By Tommy Rush
Several weeks ago, my 80 year old mother, had major back surgery and currently she’s battling through the process of recovery. It’s been hard for her to struggle through the pain and hard for me to feel so helpless in providing her with relief. I’m sure we’ve all had times of feeling inadequate when someone we love is hurting and about the best we can do is provide a shoulder for them to cry on. My mother is definitely getting better, but the recovery has not been easy and it seems like most of our conversations lately have been on the subject of pain.
Today there are a lot of conversations on the subject of pain. We hear a lot about pain management, pain medicine, pain clinics, and pain doctors. We often use phrases like, “don’t mask your pain,” “listen to your pain”or “no pain, no gain.” I think most of us would agree that pain comes in a variety of forms. If you have a body, you know there’s physical pain. If you have family or people in your life that you love, you know there are times of relational pain and emotional pain. If you have had to bury a husband or wife or even a child, you can no doubt testify that the pain of grief is an overwhelming and profound pain that no words can describe.
All pain hurts! But there is a major difference between the pain of injury and the pain of healing. Lately I’ve encouraged my mother by reminding her that her pain is a healing pain. She has stated several times that had she known how much her pain of recovery was going to be that she probably would have never had the surgery. I try to remind her that her pain before surgery and the pain she is experiencing as she recovers both hurt but they are very different. One is a pain of injury and the other is the pain of healing. The pain of injury, if we do nothing about it just keeps hurting, no end in sight. This is true if it’s a part of you body that’s hurting or a part of your heart. Sadly a lot of people carry needless pain because they won’t do what it takes to heal the injury. For some seeking help with pain is simply not something they can bring themselves to do. Sometimes couples with a breaking or broken marriage just keep enduring the pain and the problems rather than seeking help that could bring healing.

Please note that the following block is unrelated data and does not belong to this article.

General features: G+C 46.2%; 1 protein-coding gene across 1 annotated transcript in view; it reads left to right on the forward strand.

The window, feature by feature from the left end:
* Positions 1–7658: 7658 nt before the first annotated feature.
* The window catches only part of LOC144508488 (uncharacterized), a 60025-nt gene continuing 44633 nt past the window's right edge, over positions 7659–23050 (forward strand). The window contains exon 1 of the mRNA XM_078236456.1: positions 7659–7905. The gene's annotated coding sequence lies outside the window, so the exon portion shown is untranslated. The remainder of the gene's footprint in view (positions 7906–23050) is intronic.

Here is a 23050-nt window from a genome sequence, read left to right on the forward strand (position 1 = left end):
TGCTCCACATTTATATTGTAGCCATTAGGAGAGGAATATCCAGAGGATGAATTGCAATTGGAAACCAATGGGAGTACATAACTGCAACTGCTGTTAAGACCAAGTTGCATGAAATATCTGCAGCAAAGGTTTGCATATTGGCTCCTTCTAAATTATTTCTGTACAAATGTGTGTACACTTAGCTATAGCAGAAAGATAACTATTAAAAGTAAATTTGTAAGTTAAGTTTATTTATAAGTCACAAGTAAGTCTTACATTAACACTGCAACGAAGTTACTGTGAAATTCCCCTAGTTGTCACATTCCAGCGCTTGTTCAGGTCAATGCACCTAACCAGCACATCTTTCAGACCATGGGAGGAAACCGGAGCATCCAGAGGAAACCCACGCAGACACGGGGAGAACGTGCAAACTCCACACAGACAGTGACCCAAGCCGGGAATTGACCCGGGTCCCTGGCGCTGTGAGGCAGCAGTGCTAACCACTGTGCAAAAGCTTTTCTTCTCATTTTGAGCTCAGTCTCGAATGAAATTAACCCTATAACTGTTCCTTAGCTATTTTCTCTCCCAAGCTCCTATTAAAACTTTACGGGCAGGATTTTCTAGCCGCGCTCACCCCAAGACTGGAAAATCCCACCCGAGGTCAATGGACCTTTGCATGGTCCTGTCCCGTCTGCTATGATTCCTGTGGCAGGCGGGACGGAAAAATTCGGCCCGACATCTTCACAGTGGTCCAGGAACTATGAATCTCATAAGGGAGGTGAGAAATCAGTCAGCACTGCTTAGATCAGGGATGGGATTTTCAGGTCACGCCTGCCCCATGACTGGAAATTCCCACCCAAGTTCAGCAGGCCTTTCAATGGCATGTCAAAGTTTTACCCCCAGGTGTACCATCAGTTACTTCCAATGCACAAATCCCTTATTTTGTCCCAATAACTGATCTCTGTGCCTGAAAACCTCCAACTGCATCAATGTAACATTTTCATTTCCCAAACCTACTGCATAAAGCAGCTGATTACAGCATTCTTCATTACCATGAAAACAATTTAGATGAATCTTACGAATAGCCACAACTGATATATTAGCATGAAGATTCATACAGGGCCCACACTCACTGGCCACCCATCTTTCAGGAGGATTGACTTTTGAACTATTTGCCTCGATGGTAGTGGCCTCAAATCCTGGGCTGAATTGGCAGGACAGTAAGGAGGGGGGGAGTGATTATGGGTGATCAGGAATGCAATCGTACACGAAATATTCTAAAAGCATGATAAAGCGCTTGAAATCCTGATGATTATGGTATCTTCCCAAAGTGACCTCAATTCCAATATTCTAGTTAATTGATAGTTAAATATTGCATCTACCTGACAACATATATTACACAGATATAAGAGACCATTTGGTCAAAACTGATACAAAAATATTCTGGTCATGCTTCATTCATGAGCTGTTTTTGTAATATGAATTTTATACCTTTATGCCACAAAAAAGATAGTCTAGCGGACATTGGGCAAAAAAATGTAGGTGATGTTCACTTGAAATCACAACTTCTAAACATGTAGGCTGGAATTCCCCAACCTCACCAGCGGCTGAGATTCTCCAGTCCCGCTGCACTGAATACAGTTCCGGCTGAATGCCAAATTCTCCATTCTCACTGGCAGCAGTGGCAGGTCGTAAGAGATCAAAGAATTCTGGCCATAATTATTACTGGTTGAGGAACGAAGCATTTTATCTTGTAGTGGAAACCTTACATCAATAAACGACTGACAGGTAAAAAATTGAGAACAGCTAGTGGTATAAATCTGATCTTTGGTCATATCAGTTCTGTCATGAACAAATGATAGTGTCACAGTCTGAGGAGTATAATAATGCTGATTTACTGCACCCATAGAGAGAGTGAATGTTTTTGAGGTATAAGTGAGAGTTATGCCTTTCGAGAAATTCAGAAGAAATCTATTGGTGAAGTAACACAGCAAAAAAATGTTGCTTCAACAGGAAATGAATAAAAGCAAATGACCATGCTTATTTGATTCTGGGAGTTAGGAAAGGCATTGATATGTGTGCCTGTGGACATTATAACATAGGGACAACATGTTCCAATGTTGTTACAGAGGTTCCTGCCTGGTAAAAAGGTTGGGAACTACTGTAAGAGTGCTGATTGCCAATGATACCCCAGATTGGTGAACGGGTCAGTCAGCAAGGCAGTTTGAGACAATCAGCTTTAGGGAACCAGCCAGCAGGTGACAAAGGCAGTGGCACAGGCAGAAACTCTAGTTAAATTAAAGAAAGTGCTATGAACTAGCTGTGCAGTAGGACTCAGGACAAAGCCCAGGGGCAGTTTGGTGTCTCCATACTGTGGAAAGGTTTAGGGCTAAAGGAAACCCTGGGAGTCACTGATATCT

But the pain of healing is good pain! Just ask someone who is going to physical therapy two or three times a week. Of course there’s pain but they endure it because they know there’s hope of healing. Ask the person who has suffered with an addiction or an emotional pain in their past, but their hope is growing because of their commitment to recovery and freedom. We all know there is pain in the healing process, but healing pain always leads to hope, joy and a better day.
I pray you’re not struggling in pain today, but if so, please know there is a God who understands what you’re going through. Isaiah 53:3 tells us that that the Lord was “a man of suffering, familiar with pain.” Psalm 34:18 says, “the Lord is close to the brokenhearted and saves those who are crushed in spirit.” It has always been amazing to me how God seems to provide what we need when we need it most and always at just the right time.